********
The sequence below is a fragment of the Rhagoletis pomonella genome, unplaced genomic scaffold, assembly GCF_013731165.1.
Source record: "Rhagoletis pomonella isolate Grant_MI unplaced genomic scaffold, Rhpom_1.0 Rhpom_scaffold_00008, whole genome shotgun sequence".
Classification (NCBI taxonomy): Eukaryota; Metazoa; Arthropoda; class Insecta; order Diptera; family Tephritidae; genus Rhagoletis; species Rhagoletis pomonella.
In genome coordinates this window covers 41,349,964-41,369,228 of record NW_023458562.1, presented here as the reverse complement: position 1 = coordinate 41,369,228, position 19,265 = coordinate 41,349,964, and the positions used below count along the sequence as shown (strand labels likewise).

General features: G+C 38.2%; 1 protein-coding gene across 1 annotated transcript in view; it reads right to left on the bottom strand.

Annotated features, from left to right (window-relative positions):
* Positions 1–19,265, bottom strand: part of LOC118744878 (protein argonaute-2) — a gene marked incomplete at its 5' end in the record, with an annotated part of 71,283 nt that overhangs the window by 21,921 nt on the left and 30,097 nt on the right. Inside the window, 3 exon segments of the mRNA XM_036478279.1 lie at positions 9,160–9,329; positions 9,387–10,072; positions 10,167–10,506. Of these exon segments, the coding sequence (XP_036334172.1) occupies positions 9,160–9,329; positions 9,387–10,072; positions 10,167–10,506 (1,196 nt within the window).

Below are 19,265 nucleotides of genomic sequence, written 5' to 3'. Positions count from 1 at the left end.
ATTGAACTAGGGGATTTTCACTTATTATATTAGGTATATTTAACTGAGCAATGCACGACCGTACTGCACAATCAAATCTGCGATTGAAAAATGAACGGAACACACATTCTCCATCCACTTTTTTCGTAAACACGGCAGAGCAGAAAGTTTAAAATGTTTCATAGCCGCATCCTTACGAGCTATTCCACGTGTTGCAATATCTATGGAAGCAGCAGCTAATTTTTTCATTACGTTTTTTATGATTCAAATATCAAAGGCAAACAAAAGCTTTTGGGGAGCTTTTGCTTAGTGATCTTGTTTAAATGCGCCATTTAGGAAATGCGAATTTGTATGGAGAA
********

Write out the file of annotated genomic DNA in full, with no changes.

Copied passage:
The sequence below is a fragment of the Rhagoletis pomonella genome, unplaced genomic scaffold, assembly GCF_013731165.1.
Source record: "Rhagoletis pomonella isolate Grant_MI unplaced genomic scaffold, Rhpom_1.0 Rhpom_scaffold_00008, whole genome shotgun sequence".
Classification (NCBI taxonomy): Eukaryota; Metazoa; Arthropoda; class Insecta; order Diptera; family Tephritidae; genus Rhagoletis; species Rhagoletis pomonella.
In genome coordinates this window covers 41,349,964-41,369,228 of record NW_023458562.1, presented here as the reverse complement: position 1 = coordinate 41,369,228, position 19,265 = coordinate 41,349,964, and the positions used below count along the sequence as shown (strand labels likewise).

General features: G+C 38.2%; 1 protein-coding gene across 1 annotated transcript in view; it reads right to left on the bottom strand.

Annotated features, from left to right (window-relative positions):
* Positions 1–19,265, bottom strand: part of LOC118744878 (protein argonaute-2) — a gene marked incomplete at its 5' end in the record, with an annotated part of 71,283 nt that overhangs the window by 21,921 nt on the left and 30,097 nt on the right. Inside the window, 3 exon segments of the mRNA XM_036478279.1 lie at positions 9,160–9,329; positions 9,387–10,072; positions 10,167–10,506. Of these exon segments, the coding sequence (XP_036334172.1) occupies positions 9,160–9,329; positions 9,387–10,072; positions 10,167–10,506 (1,196 nt within the window).

Below are 19,265 nucleotides of genomic sequence, written 5' to 3'. Positions count from 1 at the left end.
ATTGAACTAGGGGATTTTCACTTATTATATTAGGTATATTTAACTGAGCAATGCACGACCGTACTGCACAATCAAATCTGCGATTGAAAAATGAACGGAACACACATTCTCCATCCACTTTTTTCGTAAACACGGCAGAGCAGAAAGTTTAAAATGTTTCATAGCCGCATCCTTACGAGCTATTCCACGTGTTGCAATATCTATGGAAGCAGCAGCTAATTTTTTCATTACGTTTTTTATGATTCAAATATCAAAGGCAAACAAAAGCTTTTGGGGAGCTTTTGCTTAGTGATCTTGTTTAAATGCGCCATTTAGGAAATGCGAATTTGTATGGAGAA